The really important thing to get out of this realization is that we shouldn't take our own ideas so seriously that it causes conflict with others. Human history is absolutely full of folks slaughtering each other over beliefs that, only a fairly short time later, no one entertains any more.

You look at Aikido politics and the worst offenders are the ones that have the strongest belief that their particular understanding of the art is the correct one or is the one that O-Sensei taught...

It's fine to let ones ideas provide direction for ones practice and ones life. But its best if those ideas serve as the basis of exchange between people, bring them together rather than push them apart. When your ideas about how thngs are creates distance and conflict between you and the other folks who care about the same issues, then you are holding on too hard.

George S. Ledyard
Aikido Eastside
Bellevue, WA
Aikido Eastside
AikidoDvds.Com
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Old 07-21-2006, 11:24 AM   #12
Ron Tisdale
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Re: Who wrote the BS?

Damn George, you've got to stop posting all these reasonable and correct words of wisdom...you are going to get a reputation!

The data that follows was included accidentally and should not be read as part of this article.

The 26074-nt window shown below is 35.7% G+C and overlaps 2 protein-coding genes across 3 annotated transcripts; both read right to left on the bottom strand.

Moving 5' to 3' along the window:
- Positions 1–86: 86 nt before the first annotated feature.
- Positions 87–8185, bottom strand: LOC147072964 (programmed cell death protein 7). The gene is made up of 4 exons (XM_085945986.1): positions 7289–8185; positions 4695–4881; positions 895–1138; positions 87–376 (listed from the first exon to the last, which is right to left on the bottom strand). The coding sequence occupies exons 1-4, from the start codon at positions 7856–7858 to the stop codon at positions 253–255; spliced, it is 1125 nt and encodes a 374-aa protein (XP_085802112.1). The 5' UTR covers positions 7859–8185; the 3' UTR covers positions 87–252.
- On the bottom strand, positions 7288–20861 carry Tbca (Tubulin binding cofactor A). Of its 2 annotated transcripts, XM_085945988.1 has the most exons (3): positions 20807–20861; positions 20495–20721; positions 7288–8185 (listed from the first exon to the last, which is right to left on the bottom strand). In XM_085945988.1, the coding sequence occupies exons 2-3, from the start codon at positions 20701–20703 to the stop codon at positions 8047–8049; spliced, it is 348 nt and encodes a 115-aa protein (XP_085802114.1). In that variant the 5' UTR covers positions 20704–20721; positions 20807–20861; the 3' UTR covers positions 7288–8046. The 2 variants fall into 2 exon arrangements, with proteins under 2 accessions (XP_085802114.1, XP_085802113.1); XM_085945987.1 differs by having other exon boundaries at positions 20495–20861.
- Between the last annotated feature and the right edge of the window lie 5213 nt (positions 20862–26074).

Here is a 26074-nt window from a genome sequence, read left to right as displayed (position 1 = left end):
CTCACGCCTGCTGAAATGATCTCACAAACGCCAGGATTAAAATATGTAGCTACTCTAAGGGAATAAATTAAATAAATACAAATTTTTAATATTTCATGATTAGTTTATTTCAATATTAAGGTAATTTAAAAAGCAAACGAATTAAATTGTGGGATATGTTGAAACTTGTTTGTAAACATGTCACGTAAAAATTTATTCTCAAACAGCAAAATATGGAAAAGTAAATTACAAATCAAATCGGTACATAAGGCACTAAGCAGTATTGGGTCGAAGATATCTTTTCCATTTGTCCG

Best,
Ron

Ron Tisdale
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St. Bonaventure (ca. 1221-1274)
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Old 07-21-2006, 12:49 PM   #13
dps
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Re: Who wrote the BS?

Quote:
John Matsushima wrote:
One thing that has been discouraging in my training is how when I look back on my beliefs and "knowledge" that I thought I had months, years before (sometimes days), I realize that I had it all wrong. I was so passionate and studied and practiced so hard to find the answers, but I realize now that had it all wrong. Maybe in the future, I will feel the same concerning what I think I know now.
Good reason to keep your posts short and concise. The more you speak the more those who are listening ( or reading) know how little you really know.

For in much wisdom is much vexation,
and those who increase knowledge increase sorrow. Ecclesiastes 1:18
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Old 07-21-2006, 01:09 PM   #14
Lan Powers
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Re: Who wrote the BS?